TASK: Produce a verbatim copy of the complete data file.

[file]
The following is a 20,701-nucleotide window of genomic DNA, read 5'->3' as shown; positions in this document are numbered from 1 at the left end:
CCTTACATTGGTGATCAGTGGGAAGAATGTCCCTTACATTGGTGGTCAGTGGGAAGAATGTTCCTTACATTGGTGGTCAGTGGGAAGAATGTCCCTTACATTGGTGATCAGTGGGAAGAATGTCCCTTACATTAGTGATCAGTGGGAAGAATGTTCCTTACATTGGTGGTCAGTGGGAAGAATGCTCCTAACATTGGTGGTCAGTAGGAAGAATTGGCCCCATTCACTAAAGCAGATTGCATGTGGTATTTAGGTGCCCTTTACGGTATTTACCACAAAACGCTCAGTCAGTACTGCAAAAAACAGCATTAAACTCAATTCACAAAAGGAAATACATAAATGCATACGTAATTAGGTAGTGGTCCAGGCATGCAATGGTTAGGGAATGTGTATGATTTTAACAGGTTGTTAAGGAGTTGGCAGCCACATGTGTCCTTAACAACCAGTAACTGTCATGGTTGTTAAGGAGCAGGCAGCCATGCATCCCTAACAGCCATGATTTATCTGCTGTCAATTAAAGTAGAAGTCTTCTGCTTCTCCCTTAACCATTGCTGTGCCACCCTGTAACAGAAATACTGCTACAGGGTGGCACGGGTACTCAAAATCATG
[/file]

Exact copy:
The following is a 20,701-nucleotide window of genomic DNA, read 5'->3' as shown; positions in this document are numbered from 1 at the left end:
CCTTACATTGGTGATCAGTGGGAAGAATGTCCCTTACATTGGTGGTCAGTGGGAAGAATGTTCCTTACATTGGTGGTCAGTGGGAAGAATGTCCCTTACATTGGTGATCAGTGGGAAGAATGTCCCTTACATTAGTGATCAGTGGGAAGAATGTTCCTTACATTGGTGGTCAGTGGGAAGAATGCTCCTAACATTGGTGGTCAGTAGGAAGAATTGGCCCCATTCACTAAAGCAGATTGCATGTGGTATTTAGGTGCCCTTTACGGTATTTACCACAAAACGCTCAGTCAGTACTGCAAAAAACAGCATTAAACTCAATTCACAAAAGGAAATACATAAATGCATACGTAATTAGGTAGTGGTCCAGGCATGCAATGGTTAGGGAATGTGTATGATTTTAACAGGTTGTTAAGGAGTTGGCAGCCACATGTGTCCTTAACAACCAGTAACTGTCATGGTTGTTAAGGAGCAGGCAGCCATGCATCCCTAACAGCCATGATTTATCTGCTGTCAATTAAAGTAGAAGTCTTCTGCTTCTCCCTTAACCATTGCTGTGCCACCCTGTAACAGAAATACTGCTACAGGGTGGCACGGGTACTCAAAATCATG